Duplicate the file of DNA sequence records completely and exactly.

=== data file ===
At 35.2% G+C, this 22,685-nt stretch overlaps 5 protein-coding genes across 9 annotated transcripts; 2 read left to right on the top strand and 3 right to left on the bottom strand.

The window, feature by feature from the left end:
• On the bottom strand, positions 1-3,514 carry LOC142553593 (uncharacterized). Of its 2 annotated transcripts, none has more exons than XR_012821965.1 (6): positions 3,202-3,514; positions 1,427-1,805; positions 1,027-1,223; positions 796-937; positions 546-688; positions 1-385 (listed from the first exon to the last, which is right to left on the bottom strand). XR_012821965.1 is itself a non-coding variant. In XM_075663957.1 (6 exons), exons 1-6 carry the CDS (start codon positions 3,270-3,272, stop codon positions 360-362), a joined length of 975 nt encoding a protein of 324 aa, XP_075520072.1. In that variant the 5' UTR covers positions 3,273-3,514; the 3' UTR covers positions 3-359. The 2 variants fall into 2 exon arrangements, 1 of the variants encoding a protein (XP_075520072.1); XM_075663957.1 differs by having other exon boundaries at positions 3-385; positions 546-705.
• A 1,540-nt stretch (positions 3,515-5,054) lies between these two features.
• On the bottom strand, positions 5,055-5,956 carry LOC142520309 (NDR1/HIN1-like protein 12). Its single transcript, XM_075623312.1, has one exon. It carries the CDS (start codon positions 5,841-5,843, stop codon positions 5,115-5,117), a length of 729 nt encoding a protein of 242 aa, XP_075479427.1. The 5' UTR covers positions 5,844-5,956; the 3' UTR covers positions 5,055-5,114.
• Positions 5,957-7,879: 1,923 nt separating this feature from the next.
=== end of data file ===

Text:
At 35.2% G+C, this 22,685-nt stretch overlaps 5 protein-coding genes across 9 annotated transcripts; 2 read left to right on the top strand and 3 right to left on the bottom strand.

The window, feature by feature from the left end:
• On the bottom strand, positions 1-3,514 carry LOC142553593 (uncharacterized). Of its 2 annotated transcripts, none has more exons than XR_012821965.1 (6): positions 3,202-3,514; positions 1,427-1,805; positions 1,027-1,223; positions 796-937; positions 546-688; positions 1-385 (listed from the first exon to the last, which is right to left on the bottom strand). XR_012821965.1 is itself a non-coding variant. In XM_075663957.1 (6 exons), exons 1-6 carry the CDS (start codon positions 3,270-3,272, stop codon positions 360-362), a joined length of 975 nt encoding a protein of 324 aa, XP_075520072.1. In that variant the 5' UTR covers positions 3,273-3,514; the 3' UTR covers positions 3-359. The 2 variants fall into 2 exon arrangements, 1 of the variants encoding a protein (XP_075520072.1); XM_075663957.1 differs by having other exon boundaries at positions 3-385; positions 546-705.
• A 1,540-nt stretch (positions 3,515-5,054) lies between these two features.
• On the bottom strand, positions 5,055-5,956 carry LOC142520309 (NDR1/HIN1-like protein 12). Its single transcript, XM_075623312.1, has one exon. It carries the CDS (start codon positions 5,841-5,843, stop codon positions 5,115-5,117), a length of 729 nt encoding a protein of 242 aa, XP_075479427.1. The 5' UTR covers positions 5,844-5,956; the 3' UTR covers positions 5,055-5,114.
• Positions 5,957-7,879: 1,923 nt separating this feature from the next.